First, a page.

If you're one of the lucky few to strike it rich in the state lottery, congratulations! But before you jet off to the tropics, break ground on that new four-story mansion, or start doling out cash to your friends and relatives, you'll most likely need some help managing all of that newfound wealth. Establishing a "lottery trust" in the form of a blind trust, revocable trust, or some other legal entity can help alleviate potential problems. For instance, a blind trust allows lottery winners to maintain their privacy in states that prohibit winners from remaining anonymous.
This article provides the basics of establishing a lottery trust, but there is no one-size-fits-all approach as the needs of each lottery winner will vary. Generally, those who choose to form a trust for their lottery winnings will need to do so before claiming their prize.
Note: Anyone with a winning lottery ticket may redeem it, so make sure you sign and secure your ticket once you discover you're a winner. Also be aware of deadlines for claiming your prize.
When You Might Need a Lottery Trust
Not everyone will need or want a new trust through which to manage their lottery winnings, but it's very important to work with a reputable financial planner. If you're married and already have a trust set up in you and your spouse's name, you can simply deposit the winnings into that account. But you may also want to include additional bells and whistles often used by wealthy couples, such as a bypass trust that automatically names the surviving spouse as the beneficiary upon your death and helps reduce your family's tax obligations.
Factors to consider before deciding on whether to establish a lottery trust include (but are not limited to) the following:
Setting Up a Lottery Trust: Overview
If you've just won the lottery, you're probably excited to cash it in as soon as possible and pay off debts, go on a spending spree, and send checks to your relatives. But time is on your side, and it's important to take a deep breath and consider your options first. A financial planner can help you manage your wealth, while an estate lawyer will be able to draft a lottery trust for you and your family.
As with any other trust, a lottery trust -- whether it's a blind, revocable, or irrevocable trust -- is managed by an appointed trustee. The winner may appoint him or herself as the trustee, but appointing another individual will help protect your privacy. You will then name beneficiaries to the trust, which may be your family members or just yourself. Lottery winners often set up individual trusts for each family member, as well as charitable or other types of trusts.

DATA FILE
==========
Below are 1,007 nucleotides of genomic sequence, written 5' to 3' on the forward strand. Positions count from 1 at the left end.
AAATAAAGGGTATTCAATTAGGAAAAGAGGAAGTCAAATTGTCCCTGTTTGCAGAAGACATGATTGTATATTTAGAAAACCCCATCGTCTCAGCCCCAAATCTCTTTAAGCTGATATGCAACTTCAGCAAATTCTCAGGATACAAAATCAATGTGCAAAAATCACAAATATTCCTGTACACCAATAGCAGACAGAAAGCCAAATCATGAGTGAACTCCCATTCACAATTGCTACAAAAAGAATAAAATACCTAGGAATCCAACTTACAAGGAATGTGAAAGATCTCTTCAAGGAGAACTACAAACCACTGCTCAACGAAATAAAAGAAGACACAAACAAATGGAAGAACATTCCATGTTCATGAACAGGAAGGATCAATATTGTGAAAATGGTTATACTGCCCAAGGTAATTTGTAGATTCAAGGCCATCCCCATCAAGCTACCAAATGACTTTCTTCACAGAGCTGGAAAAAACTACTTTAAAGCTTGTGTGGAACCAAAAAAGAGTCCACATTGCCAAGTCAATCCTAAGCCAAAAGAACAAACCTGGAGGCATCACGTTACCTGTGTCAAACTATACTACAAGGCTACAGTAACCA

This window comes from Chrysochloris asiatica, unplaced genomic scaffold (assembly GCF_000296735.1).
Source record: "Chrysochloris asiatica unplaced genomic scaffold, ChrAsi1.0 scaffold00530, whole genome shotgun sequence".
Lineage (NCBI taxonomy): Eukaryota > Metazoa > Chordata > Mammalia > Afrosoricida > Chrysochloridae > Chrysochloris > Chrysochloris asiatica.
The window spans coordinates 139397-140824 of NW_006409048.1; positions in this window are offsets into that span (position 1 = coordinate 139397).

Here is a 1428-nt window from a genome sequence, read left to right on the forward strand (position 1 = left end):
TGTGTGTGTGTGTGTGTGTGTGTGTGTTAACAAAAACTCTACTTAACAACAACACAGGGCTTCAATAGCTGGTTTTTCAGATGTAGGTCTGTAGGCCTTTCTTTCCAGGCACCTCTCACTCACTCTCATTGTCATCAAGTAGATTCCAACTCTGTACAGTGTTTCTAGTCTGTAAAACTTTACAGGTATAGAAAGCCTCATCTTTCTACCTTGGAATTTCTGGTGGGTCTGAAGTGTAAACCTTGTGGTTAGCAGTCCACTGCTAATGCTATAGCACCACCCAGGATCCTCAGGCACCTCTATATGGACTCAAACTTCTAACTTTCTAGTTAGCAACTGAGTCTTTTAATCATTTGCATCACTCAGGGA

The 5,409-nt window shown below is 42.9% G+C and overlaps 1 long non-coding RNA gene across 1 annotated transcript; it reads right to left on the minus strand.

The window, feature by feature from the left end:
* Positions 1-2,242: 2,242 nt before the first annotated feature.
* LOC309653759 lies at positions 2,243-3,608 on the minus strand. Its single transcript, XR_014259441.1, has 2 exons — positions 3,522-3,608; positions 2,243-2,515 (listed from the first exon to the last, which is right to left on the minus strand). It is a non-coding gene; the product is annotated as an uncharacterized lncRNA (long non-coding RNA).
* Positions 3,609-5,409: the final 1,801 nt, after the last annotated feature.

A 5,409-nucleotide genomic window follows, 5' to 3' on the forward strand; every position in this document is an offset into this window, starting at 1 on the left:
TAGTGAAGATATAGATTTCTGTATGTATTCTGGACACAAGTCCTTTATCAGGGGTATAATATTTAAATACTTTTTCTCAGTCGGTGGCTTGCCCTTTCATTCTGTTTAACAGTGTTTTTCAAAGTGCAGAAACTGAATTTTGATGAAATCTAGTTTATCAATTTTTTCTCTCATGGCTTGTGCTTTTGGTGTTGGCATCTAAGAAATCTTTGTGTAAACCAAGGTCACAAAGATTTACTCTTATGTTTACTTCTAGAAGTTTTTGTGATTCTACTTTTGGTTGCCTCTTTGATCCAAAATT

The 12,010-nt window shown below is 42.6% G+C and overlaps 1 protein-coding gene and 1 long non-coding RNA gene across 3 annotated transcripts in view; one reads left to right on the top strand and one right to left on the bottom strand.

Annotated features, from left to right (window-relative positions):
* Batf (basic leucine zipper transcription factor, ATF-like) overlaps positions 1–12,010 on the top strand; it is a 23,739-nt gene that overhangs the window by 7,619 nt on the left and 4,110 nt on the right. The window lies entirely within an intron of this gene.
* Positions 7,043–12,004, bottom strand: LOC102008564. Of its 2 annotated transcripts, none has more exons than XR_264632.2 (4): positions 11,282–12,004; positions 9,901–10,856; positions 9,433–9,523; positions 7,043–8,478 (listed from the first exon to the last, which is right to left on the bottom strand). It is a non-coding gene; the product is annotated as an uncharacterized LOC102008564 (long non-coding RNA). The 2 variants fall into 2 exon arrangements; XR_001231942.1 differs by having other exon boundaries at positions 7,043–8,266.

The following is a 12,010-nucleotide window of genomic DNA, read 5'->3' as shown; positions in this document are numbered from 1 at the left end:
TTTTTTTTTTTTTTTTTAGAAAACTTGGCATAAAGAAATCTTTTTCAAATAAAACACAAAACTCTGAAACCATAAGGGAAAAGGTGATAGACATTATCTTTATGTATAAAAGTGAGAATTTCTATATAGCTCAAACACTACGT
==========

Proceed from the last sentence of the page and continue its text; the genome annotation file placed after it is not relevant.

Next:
When you create a blind trust -- in which you (and other named beneficiaries) are not involved in the day-to-day management of the funds -- you essentially donate your winning ticket to the trust before claiming the prize. The trust, then, claims the ticket in its name and invests the funds (without your input) as it sees fit. Since the lottery winner isn't involved in the investment or management decisions, it's best to appoint someone with expertise in such matters.
An irrevocable trust, meanwhile, is considered the best legal entity to use when multiple individuals are claiming a single prize, such as workplace lottery pools. Irrevocable trusts allow the funds to be dispersed to each of the winners in the pool without having to simply rely on a single winner's honesty (while avoiding the tax consequences of transferring the winnings to multiple parties). And since it may not be revoked or altered, it helps prevent future disputes among the parties.
Other types of trusts or legal structures may be suggested by a trusts attorney, who can help determine the best route by assessing your needs and goals. Keep in mind that trusts are established in accordance with state law.
Won the Lottery? Talk to a Lawyer About Lottery Trusts Today
While the prospect of attaining unimaginable wealth is no doubt exciting, lottery winners are advised to take it slow and plan for how that money will be managed and dispersed. But don't delay, as states typically impose deadlines for claiming prizes. Consider talking to a trusts attorney licensed in your state as soon as possible.